If you’re in the market for a new dining table, you’ve come to the right place.
After creating the sculptural outdoor (Anthropologie dupe!) table, I wanted to make a longer dining table version to use as a meeting table in the studio. A lot of you had asked how to turn that original style into a dining table so I was excited to try it out. Last weekend I happened upon a free door on there side of the road and I took it as a sign, time to get making! This is a super easy, cheap and effective DIY table made out of a free door, some planters and paint.
For this design, I went with a slightly different look to my previous table. I wanted to try something a bit different but I also heard from people they found it hard to get the right combination of bowl planter and wooden circle, so I wanted to try a design that was more simple in terms of materials. You could also do the original design using this dining table look too!
- An old door, or a project panel of timber, or a piece of plywood or MDF. Mine was 3cm thick.
- 8 x Northcote Pottery 40cm Bowl Planter Pots planter pots
- Selley’s liquid nails
- Gyprock Joint compound or topping plaster
- Fine sanding block
- Indoor Interior Paint (I mixed my own with brown and pink together)
- Texture Paint (optional)
- Paint roller
- Paint brush
How to Make a Sculptural Dining Table:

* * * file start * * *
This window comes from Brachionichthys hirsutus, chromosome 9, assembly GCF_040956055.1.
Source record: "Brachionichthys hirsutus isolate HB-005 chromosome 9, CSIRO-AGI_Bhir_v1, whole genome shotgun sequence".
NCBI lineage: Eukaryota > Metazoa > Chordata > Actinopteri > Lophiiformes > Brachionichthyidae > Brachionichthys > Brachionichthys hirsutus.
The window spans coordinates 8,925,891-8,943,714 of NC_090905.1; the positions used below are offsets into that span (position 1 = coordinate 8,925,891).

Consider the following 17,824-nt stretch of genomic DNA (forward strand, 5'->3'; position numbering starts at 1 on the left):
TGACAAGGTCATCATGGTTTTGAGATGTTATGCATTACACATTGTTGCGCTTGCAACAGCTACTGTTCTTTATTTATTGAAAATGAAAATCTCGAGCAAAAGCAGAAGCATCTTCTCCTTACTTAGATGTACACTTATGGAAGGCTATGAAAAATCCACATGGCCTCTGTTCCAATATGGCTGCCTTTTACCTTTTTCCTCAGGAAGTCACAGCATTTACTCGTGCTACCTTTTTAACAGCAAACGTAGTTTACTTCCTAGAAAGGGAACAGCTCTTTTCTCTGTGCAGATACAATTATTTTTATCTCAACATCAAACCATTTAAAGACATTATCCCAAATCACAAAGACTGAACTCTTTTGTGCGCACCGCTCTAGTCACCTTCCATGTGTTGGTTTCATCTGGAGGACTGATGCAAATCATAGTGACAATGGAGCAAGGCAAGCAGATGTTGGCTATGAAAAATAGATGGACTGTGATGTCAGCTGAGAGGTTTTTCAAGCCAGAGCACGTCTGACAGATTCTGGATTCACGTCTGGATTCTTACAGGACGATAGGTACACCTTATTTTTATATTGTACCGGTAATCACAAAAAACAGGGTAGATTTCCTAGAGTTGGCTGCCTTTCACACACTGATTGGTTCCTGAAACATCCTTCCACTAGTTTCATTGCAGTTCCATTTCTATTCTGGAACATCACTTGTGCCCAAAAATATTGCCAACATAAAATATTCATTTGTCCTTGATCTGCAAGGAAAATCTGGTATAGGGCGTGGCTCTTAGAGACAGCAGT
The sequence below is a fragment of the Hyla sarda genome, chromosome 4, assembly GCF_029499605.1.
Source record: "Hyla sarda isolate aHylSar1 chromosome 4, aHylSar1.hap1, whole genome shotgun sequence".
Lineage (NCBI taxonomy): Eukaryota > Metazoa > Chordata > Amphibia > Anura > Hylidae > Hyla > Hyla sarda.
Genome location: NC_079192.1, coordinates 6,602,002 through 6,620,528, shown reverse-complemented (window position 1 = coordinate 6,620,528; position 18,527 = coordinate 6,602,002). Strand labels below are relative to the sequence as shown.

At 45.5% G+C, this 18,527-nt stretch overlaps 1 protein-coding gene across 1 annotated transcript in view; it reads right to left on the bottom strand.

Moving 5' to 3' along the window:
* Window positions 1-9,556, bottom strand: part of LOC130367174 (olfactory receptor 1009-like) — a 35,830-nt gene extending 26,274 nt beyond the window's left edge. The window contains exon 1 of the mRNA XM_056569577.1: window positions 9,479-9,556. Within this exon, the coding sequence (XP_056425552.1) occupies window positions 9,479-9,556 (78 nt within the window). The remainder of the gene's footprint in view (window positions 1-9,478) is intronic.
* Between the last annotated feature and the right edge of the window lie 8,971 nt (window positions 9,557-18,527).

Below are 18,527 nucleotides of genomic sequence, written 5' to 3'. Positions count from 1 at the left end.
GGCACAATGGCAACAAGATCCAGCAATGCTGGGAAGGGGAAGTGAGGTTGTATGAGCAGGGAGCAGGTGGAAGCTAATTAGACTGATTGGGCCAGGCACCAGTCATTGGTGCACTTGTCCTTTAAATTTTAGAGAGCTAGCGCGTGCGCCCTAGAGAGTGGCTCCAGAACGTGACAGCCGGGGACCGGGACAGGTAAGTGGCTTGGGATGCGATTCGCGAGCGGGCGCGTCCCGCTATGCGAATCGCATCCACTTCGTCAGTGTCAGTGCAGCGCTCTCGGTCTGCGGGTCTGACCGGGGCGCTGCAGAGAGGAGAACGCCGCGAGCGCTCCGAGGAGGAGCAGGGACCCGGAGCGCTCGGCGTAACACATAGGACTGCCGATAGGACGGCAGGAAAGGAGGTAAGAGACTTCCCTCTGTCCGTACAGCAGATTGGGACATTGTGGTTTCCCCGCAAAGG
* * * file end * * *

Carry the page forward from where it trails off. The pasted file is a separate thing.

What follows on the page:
Firstly, I created the sculptured legs by gluing four planters together. Place one planter (opening down) and add glue to the base. Then place the next planter on the glue (opening up) and add glue to the rim, line up the rim with the next planter (try to get the best two planters that match) to make the ball. Add glue to that piece and then place the final planter on the glue (opening up). It's complicated but works so well!
After this, I filled in the joins of the planters with plaster. I actually did two coats, as I find that one coat isn't enough to really fill the join so that there's no trace of it in the final look. Once the plaster dried, I sanded it with a fine grit sanding block. I then gave both legs a coat of primer.
The next thing I did was prep the door for use as a table top. I removed the handle and filled the hole with wood and wood filler. I then cut the corners into a rounded shape and used plaster tape to fill the holes on the corners (my door was hollow core). I then sanded the whole thing down once it was dry.
All of the pieces were now ready to be painted. I mixed up a browny pink colour and added a little bit of texture paint and then painted the table top and legs.
Finally, I assembled the table. I wanted to make this table moveable so instead of gluing the top directly onto the legs I glued two pieces of wood onto the legs.